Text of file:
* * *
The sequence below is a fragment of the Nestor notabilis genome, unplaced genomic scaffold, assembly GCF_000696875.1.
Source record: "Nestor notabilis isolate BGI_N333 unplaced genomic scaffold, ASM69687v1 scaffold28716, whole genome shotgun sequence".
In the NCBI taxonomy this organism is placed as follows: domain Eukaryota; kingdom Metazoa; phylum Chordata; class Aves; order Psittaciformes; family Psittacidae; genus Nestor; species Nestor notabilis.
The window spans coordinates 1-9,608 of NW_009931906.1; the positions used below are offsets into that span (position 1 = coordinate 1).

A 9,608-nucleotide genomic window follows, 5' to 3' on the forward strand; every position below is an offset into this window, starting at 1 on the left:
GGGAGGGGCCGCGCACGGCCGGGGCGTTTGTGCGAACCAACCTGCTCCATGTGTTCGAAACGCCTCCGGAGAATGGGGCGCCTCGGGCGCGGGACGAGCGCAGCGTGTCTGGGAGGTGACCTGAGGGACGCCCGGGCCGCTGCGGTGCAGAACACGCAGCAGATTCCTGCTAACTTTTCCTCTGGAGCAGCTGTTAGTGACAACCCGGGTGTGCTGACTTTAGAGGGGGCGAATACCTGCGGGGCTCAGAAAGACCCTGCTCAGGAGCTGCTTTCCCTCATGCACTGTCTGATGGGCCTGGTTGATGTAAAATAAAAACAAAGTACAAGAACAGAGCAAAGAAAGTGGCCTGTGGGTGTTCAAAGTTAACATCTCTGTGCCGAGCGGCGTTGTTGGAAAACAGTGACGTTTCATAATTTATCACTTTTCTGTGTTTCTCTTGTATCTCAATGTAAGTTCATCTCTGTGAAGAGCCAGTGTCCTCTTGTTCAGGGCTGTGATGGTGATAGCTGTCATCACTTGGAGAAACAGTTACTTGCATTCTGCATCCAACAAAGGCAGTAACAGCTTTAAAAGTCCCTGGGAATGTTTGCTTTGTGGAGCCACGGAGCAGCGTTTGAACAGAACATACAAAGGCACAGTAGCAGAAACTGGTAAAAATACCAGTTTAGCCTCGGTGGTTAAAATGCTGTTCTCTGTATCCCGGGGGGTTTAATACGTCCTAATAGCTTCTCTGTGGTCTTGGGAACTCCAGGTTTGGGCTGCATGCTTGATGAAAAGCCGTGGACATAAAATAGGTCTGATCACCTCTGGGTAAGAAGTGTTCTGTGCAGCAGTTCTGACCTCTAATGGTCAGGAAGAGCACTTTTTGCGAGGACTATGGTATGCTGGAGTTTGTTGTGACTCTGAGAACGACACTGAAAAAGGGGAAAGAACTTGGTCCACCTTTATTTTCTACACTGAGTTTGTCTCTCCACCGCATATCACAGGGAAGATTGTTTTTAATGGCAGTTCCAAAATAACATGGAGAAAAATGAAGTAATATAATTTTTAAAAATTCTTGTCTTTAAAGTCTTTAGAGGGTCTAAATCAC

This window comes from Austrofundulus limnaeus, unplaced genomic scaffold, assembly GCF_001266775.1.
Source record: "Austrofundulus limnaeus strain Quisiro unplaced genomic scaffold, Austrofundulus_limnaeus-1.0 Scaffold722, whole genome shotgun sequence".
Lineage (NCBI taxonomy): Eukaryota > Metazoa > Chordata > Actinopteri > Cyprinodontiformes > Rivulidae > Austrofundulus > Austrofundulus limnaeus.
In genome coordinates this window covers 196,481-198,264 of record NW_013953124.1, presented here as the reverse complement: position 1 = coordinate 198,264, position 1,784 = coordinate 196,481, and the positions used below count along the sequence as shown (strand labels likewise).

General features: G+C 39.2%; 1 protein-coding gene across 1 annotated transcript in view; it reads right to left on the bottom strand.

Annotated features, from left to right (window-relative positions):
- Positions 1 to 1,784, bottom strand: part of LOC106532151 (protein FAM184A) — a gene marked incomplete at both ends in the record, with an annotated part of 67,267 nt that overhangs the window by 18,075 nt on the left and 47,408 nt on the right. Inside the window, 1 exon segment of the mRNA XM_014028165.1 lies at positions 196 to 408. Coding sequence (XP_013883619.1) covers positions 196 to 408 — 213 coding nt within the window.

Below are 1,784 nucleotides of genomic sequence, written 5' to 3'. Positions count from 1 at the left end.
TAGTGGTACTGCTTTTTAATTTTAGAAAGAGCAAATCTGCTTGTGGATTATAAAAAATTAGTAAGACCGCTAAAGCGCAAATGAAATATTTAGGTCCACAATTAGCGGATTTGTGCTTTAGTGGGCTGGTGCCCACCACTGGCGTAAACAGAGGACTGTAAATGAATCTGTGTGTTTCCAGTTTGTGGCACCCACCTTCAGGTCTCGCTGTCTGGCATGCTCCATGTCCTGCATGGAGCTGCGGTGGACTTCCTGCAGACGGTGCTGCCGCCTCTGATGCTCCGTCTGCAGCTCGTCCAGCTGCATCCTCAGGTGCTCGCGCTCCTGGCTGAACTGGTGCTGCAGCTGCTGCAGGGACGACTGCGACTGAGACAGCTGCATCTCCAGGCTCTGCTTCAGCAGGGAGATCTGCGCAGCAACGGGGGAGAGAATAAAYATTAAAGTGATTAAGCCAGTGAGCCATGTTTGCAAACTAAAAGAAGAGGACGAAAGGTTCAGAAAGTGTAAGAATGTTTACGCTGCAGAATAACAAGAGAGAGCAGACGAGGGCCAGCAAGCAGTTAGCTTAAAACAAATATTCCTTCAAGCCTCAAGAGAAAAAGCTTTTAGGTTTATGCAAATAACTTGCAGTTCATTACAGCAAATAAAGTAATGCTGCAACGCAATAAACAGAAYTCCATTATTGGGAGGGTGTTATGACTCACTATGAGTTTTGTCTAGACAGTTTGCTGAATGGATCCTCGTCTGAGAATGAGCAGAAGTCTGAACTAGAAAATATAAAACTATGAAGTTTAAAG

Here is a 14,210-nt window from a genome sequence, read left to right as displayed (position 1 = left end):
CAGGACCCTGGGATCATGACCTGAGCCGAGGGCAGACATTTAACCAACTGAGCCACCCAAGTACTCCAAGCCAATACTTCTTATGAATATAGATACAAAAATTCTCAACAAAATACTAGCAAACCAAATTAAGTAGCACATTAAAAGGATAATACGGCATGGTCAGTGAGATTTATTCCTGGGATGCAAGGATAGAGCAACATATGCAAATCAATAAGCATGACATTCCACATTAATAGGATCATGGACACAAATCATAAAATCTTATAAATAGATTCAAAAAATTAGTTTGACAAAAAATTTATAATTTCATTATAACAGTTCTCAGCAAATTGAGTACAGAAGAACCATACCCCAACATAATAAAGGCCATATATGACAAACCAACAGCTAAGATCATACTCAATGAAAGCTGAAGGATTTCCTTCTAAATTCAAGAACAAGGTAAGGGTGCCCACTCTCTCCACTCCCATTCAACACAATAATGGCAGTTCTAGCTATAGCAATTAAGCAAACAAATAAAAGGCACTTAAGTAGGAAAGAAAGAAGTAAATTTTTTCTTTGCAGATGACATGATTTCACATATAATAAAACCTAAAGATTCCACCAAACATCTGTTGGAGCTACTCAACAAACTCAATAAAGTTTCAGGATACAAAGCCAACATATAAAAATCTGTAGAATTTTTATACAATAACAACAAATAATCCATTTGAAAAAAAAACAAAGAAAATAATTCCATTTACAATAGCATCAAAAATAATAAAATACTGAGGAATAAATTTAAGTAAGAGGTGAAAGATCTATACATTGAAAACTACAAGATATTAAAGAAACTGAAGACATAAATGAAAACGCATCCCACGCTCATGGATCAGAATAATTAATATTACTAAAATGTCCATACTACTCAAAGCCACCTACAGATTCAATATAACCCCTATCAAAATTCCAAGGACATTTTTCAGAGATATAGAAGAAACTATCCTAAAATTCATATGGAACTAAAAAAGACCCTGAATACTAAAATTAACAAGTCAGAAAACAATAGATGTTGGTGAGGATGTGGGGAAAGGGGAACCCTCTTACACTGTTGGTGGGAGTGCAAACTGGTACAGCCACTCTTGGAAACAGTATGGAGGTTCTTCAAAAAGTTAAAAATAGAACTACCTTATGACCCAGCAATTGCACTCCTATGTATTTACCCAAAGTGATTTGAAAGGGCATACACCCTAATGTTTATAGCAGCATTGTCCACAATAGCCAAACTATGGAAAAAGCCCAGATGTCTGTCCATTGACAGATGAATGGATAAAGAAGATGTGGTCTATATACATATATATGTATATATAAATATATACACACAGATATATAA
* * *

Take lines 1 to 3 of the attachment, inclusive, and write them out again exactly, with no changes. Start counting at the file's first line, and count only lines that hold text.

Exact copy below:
The sequence below is a fragment of the Nestor notabilis genome, unplaced genomic scaffold, assembly GCF_000696875.1.
Source record: "Nestor notabilis isolate BGI_N333 unplaced genomic scaffold, ASM69687v1 scaffold28716, whole genome shotgun sequence".
In the NCBI taxonomy this organism is placed as follows: domain Eukaryota; kingdom Metazoa; phylum Chordata; class Aves; order Psittaciformes; family Psittacidae; genus Nestor; species Nestor notabilis.